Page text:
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Why Koreans Ask What Year You Were Born

One thing that was surprising for me in South Korea was how important age is.
Meeting new people in Korea they would often ask very early on what year I was born. But why? In Germany, people generally don’t really care that much about your age. In Korea there are several reasons why age matters though.

Showing Respect & You

You can’t be “friends” if you are not born in the same year. At least, the word “친구 / chingu” which translates to “friend” is only used between people born in the same year. You can still be friends with anyone regardless of what your age is, but there is a tendency to be with people born in the same year as you for multiple reasons.

In Korean culture age matters, you should always show respect to your elders and any people older than you.
There is a more strict hierarchy which is purely decided by age.

This is also heavily rooted into the language. There are 7 different speech levels, although only 6 are actually used. They are all used to show different levels of respect depending on which formality and politeness would be adequate towards the listener.
So the older person usually talks “down” to the younger person, and the younger person has to talk “up” to show the older person more respect.
The younger person also addresses the older person, usually with a title or another word that fits their relationship, but not their name. Only the older person addresses the younger one with their name. (There can be more nuance.)

Translating “you” into Korean is quite interesting since it is hard to translate that word directly. Instead you can:

  • Just don’t, omit the “you”
  • Use titles instead (“선생님 / seonsaengnim” for teacher, “사장님 / sajangnim” for manager)
  • Use “언니 / Unnie” , “오빠 / Oppa”, “누나 / Noona” or “형 / Hyung” (for an older friend)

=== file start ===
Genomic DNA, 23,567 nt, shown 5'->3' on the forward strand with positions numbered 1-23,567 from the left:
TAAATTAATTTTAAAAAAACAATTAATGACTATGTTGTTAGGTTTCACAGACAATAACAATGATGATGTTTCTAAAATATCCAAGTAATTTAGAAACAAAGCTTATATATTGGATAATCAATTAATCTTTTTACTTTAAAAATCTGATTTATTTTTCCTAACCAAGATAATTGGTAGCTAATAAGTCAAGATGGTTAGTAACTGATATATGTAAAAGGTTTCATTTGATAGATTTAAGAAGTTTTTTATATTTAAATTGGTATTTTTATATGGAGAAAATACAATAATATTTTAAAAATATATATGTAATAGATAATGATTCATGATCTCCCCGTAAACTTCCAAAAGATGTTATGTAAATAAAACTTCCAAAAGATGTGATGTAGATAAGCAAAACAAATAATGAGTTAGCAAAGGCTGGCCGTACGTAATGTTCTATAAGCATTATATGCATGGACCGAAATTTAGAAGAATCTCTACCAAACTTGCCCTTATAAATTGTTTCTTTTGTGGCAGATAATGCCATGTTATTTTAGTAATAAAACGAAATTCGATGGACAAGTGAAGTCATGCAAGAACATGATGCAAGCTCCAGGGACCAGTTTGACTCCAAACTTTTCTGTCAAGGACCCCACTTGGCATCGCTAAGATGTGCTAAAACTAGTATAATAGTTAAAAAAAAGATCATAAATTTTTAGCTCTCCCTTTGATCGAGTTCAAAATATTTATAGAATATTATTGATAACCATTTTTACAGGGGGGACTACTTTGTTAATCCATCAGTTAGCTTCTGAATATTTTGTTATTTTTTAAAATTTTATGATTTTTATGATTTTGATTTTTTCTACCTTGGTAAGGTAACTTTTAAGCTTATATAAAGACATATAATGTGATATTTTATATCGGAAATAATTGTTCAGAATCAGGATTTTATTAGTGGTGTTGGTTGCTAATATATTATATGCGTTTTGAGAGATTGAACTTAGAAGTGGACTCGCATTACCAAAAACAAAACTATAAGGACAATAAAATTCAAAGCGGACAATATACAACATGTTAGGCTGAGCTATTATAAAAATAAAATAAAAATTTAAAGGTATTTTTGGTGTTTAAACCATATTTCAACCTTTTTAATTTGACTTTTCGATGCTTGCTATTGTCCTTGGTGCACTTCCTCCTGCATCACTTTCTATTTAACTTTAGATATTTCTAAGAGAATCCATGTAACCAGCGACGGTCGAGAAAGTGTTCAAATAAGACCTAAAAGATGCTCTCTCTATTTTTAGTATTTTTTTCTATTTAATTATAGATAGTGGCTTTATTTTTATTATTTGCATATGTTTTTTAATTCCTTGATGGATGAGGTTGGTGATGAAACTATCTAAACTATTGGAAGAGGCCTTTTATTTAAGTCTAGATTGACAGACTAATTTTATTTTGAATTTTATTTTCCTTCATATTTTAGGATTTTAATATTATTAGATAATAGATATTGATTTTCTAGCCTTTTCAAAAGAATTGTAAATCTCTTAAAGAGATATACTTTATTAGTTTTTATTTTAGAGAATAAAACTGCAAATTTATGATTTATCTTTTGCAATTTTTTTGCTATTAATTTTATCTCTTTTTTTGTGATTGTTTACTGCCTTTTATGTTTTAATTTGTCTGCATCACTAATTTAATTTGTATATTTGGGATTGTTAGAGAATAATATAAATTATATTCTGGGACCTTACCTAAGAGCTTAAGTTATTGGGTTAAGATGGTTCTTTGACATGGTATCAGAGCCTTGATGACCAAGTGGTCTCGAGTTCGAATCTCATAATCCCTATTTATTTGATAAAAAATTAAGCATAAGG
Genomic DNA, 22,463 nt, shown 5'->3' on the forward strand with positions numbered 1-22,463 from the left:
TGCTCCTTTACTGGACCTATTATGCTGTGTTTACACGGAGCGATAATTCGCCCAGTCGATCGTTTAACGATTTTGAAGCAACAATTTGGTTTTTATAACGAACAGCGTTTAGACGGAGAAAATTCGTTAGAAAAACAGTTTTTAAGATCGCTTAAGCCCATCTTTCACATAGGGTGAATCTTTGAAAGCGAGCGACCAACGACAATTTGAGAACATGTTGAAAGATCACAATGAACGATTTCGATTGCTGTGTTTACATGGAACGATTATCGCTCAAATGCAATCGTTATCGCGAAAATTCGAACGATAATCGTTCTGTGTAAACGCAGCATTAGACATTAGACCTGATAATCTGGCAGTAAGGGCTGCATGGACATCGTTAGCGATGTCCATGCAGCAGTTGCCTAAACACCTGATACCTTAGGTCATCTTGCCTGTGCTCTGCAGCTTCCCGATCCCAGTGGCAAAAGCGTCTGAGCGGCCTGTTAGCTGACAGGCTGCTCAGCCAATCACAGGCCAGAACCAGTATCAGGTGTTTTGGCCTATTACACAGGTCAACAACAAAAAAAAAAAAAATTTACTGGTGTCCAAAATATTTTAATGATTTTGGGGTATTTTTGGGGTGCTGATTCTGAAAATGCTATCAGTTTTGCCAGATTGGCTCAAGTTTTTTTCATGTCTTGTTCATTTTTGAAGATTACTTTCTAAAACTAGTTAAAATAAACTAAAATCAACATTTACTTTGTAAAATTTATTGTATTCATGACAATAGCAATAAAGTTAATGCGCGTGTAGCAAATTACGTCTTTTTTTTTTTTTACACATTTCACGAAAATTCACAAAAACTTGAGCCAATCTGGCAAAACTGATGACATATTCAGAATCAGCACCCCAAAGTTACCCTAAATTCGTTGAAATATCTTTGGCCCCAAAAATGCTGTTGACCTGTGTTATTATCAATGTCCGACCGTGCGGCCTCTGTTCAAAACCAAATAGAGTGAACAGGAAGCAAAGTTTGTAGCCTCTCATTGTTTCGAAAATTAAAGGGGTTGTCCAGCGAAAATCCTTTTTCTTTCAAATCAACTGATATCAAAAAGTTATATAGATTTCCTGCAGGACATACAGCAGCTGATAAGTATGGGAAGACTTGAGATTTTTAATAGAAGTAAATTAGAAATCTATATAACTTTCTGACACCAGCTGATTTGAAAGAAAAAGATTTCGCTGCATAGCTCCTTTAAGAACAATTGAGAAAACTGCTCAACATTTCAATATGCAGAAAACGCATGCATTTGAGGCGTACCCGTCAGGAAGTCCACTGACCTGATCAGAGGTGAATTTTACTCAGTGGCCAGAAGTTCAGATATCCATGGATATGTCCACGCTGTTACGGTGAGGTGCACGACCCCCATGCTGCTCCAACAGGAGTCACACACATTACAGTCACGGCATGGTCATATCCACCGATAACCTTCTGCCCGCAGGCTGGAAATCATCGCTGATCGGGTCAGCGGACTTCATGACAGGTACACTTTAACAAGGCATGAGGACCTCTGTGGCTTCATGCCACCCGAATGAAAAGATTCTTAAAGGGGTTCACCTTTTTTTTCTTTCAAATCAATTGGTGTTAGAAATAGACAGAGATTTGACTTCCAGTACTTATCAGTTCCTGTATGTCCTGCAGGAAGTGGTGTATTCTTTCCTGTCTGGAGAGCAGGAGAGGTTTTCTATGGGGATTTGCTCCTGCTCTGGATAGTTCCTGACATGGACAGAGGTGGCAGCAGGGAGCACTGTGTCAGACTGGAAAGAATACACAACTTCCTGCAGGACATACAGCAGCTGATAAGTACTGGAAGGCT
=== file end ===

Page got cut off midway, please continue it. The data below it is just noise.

• “그쪽 / geujjok” (stranger momentarily, can be rude, avoided by many)
  • Name + 씨 / ssi
  • 당신 / dangsin (spouse, songs, speeches)
  • 너 / neo (highly impolite, good for starting fights, okay for friends)

So one of the main reasons why age matters in Korea is to understand the relation between the two of you.

The Different Ages

But why ask for the year born and not age?
Well, Koreans might still ask how old and if you then answer with an amount of years that might lead to confusion. “Which one?” could be a possible reaction to your answer.

Which one? In Korea you will find that people use two different kinds of counting systems for age, the international age and the Korean age.

The international age is what I was used to, but what is Korean age? In Korean age you are born with 1 and you gain a year on January 1st. Yes, every person gains a year at the beginning of the calendar year. This means that your Korean age is always one or two years more than your international age.
This can lead to the funny situation of someone who’s born on December 31st being two years old the next day in Korean age after not even spending one whole day on this earth.

South Korea is shifting over to use international age more and more, they even formally adopted to the international age standard in June 2023. But Korean age is still deeply ingrained into society and still relevant. For example, the legal drinking age in Korea is 20 in Korean age.

So one solution to make things easier in a conversation, is to just ask for the birth year instead.

Written by Bryan Hogan


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